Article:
Wednesday, September 25, 2013

Stories about women and by female directors at IFI Stranger Than Fiction

IFI Stranger Than Fiction returns to the IFI this week, and I was delighted to learn that more than half the films in this year’s impressive lineup have a female director. This news is particularly encouraging, given recent reports on the woefully low representation of women directors in fiction filmmaking and across the water in TV drama.


Clearly the ladies are not just representing themselves in the world of factual narrative but very much rising to the top of their game. This can only be good news for industry and audience – competition may be a rude motivation, but it’s always effective – and we all benefit when the best person is behind the camera.

Aisling Gheal

So what have this year’s STF audiences to look forward to? Well, quite a lot actually, thanks to some insightful programming, an exciting series of workshops and a wealth of compelling new stories from viewpoints on both sides of the gender divide. Audiences will be treated to Irish premieres of festival darlings The Great Hip Hop Hoax, Smash & Grab: The Story of the Pink Panthers, Leviathan, and Dragon Girls, as well as home grown greats Here Was Cuba, Close to Evil and Aisling Gheal.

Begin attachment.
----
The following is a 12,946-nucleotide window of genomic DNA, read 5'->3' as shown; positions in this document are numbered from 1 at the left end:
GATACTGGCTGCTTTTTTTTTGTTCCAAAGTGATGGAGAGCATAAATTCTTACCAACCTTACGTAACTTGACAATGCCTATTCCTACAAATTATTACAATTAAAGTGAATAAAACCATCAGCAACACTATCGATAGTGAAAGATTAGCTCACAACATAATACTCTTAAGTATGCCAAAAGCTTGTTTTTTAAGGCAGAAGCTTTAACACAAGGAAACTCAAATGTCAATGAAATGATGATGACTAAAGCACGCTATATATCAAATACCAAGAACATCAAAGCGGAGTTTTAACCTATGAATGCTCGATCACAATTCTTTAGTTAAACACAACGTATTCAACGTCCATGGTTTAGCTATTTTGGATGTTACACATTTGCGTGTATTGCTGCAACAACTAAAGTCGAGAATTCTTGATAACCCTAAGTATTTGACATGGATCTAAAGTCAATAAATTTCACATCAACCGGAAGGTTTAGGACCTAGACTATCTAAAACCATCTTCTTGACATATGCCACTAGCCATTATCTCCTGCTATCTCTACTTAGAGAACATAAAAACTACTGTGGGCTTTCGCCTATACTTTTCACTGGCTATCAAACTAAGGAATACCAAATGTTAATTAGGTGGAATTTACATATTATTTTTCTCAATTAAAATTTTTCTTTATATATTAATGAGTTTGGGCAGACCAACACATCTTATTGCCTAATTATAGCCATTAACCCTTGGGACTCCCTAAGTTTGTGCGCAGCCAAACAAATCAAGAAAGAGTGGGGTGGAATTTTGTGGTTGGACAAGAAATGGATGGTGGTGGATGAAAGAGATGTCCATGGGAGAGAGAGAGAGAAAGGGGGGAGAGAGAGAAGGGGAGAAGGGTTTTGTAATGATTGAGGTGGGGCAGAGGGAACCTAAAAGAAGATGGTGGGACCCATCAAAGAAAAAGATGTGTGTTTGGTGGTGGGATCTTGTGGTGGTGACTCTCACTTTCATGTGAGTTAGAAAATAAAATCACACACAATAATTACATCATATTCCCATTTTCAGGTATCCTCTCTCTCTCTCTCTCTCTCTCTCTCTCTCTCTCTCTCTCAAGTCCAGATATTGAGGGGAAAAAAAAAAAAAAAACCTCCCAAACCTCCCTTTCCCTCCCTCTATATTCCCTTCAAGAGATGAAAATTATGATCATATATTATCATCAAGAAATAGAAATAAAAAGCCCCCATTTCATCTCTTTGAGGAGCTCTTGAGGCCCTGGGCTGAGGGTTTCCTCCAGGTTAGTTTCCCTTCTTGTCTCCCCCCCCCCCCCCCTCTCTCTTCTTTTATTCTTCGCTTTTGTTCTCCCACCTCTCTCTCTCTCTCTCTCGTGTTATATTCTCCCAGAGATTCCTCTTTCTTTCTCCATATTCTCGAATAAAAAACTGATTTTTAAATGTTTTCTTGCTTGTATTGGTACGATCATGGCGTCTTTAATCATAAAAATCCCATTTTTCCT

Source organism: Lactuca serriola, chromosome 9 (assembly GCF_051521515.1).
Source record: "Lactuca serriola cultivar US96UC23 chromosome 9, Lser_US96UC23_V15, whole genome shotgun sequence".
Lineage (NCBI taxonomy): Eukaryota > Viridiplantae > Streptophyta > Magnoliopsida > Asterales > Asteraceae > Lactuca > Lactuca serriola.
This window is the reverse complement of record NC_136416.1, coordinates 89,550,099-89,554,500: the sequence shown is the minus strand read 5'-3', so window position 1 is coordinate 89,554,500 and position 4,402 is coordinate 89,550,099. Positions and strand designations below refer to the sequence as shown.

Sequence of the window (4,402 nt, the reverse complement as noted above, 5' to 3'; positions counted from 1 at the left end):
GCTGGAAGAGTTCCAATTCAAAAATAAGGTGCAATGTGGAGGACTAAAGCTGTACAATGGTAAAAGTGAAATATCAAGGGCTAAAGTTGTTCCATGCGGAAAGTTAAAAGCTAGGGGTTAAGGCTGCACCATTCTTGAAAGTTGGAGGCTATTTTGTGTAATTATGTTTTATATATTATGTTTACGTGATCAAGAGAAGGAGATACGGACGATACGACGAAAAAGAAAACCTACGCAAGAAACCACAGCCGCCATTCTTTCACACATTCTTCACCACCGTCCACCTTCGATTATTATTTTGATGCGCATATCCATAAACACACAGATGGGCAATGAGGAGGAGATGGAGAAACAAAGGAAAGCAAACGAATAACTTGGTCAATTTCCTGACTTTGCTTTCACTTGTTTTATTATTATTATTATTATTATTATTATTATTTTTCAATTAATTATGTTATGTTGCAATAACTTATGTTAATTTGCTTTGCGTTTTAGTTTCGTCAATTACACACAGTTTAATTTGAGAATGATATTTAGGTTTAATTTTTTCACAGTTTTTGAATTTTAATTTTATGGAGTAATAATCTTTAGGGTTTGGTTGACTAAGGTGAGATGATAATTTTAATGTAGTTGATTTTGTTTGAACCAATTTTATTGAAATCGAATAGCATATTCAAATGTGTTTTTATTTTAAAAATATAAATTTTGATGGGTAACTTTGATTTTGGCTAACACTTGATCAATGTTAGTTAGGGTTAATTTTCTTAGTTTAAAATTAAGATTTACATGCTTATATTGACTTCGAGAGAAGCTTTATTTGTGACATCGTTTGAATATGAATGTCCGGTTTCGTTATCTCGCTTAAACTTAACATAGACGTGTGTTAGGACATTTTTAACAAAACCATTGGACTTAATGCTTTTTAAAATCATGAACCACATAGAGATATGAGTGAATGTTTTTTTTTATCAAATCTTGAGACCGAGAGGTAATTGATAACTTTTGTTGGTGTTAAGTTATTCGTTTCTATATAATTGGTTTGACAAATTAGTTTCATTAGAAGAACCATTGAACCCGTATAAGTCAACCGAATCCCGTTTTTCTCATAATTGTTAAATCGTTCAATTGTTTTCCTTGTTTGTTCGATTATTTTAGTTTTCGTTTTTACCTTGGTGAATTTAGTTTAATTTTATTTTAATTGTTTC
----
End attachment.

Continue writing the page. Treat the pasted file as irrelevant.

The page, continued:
After Tiller

After Tiller also gets its Irish premiere at STF – never more timely – as it powerfully addresses the abortion debate, albeit in America. When will someone be brave enough to back an Irish examination of this subject matter? Kim Longinotto’s Salma presents another strong feminist viewpoint – the story of a Muslim woman who writes her escape out of family servitude.

Jeanie Finlay (The Great Hip Hop Hoax)

Another interesting and practical aspect of the festival is the planned series of workshops, in particular Breaking into Documentary (FREE event) and Building an International Documentary Company. Documentary makers and film lovers alike will have the opportunity to engage with panels of internationally renowned documentary makers, including Sundance winner Havana Marking, Jeanie Finlay, as well as our own hugely talented Emer Reynolds, Andrew Freedman, Cathal Gaffney and Risteard Ó Domhnaill.

Reality Bites Documentary Shorts

Feature documentary is experiencing something of a golden age internationally, and is without doubt an area for continued growth and support here at home. The future is bright for new Irish talent (whose work can be seen in the Eat My Shorts strand), and with a diverse range of stories and voices coming to the fore, audiences have a lot to look forward to. So, whether it’s sean nós, kung fu or the Cuban Missile Crisis you’re after, get down to IFI Stranger Than Fiction and join the conversation.

Rachel Lysaght
Women in Film & Television Ireland

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